It’s 6 p.m. on a Thursday night in September on a residential street in Toronto’s west end. The sound of clattering pots punctuates the air up and down the row of houses as families prepare for supper. But near the end of the street, in front of what used to be a mechanic’s garage, a motley crew of art groupies, design junkies and clued-in curators, collectors and critics is lining up outside the Daniel Faria Gallery to see works by Canadian mega-artist Douglas Coupland. The exhibition features 100 canvases the size of record albums carrying slogans such as “A fully linked world no longer needs a middle class.”
The owner, a 36-year-old dealer and gallerist, burst onto the scene when he opened the space last October, showing B.C.-born Shannon Bool, now based in Berlin, and then Toronto photographer Chris Curreri and his Mapplethorpe-ian collection of bodybuilder portraits. A recent New York Times story anointed Faria a “Toronto tastemaker,” which immediately filled his inbox with CVs from artists all over the world who wanted him to represent them.
“Some of my mornings are now consumed by clicking onto websites and opening jpegs from all these great talents,” says Faria, whose own resumé includes the Kitchener-Waterloo Art Gallery and a decade with Monte Clark in Toronto. “I feel like I have to go through them all so I don’t overlook anything exceptional that comes my way.”
His roster, which includes Hamilton filmmaker Mark Lewis, Canada’s representative at the 2009 Venice Biennale, benefits from Faria’s connections with international collectors. That’s why Douglas Coupland—who Faria credits for encouraging his entrepreneurship—signed on.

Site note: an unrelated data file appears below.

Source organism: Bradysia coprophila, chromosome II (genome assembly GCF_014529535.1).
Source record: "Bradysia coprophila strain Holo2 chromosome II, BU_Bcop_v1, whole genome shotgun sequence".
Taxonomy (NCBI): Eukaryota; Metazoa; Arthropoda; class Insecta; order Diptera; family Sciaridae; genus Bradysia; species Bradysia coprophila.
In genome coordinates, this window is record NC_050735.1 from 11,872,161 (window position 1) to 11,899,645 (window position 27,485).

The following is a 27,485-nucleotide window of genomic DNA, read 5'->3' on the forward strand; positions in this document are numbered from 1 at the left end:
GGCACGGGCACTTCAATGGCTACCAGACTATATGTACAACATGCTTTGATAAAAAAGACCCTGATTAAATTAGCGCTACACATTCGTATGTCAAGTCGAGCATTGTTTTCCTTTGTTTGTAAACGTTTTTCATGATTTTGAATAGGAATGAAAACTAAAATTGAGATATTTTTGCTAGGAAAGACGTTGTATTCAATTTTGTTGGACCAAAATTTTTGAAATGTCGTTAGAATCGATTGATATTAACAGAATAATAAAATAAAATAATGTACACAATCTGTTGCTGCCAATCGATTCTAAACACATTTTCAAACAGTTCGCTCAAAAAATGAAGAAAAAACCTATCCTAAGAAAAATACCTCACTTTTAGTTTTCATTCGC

“I met Daniel 3,000 years ago when he was serving drinks at an art opening,” Coupland says over the phone from Vancouver. “I could tell back then that he was soaking in everything and figuring out how it all works. A good dealer needs to have specific skills—I think Daniel understands that 40 per cent of the job is matchmaking, finding the right artist for the right person. Another 40 per cent of it is about being institutionally engaged, 10 per cent of it is diplomacy,” Coupland says, pausing to relate how Faria delicately told him to revisit some of his pieces. “The other 10 per cent is important too. It’s about throwing really good exhibit openings. Luckily Dan’s hyper-social.”
Part of Faria’s allure—aside from his suave salt-and-pepper hair, tailored jackets and daytime-drama looks—is his social network. He proudly talks up friends as if they were clients: singing the praises of fashion designer Jeremy Laing and that of his former housemate, musician-singer Fritz Helder (who leads a Toronto-based electronic music quartet called Azari & III), as well the Canadian Opera Company and the Power Plant, two art institutions where he regularly serves on committees.
“This job is not about social climbing—it’s about building connections with other communities,” says Faria. “As a gallerist, I’m always trying to promote the business and the artists that I work with. The more people that I meet and who get to know me will come through to the gallery and then it becomes a really cool place. My primary goal is to work with artists that I completely believe in and promote their work to curators, sell their work to collectors, and be part of the process.” Another of Faria’s artists, New York-based painter Kristine Moran, insists there is more to him than hot type and cool guests.
“He’s ambitious and has made the art scene in Toronto cross over into other countries by putting himself out there,” says Moran, whose new solo show, Between Life and Death, opens Oct. 26. The Montreal-born artist says Faria’s presence at Miami Beach’s Art Basel and Germany’s Documenta has made him an ambassador for the Canadian art scene. “I can’t tell you how many times I meet artists from around New York or Europe who don’t know that he represents me, and they end up telling me about this Canadian guy they met at an art fair who impressed them . . . It always happens to be Daniel.”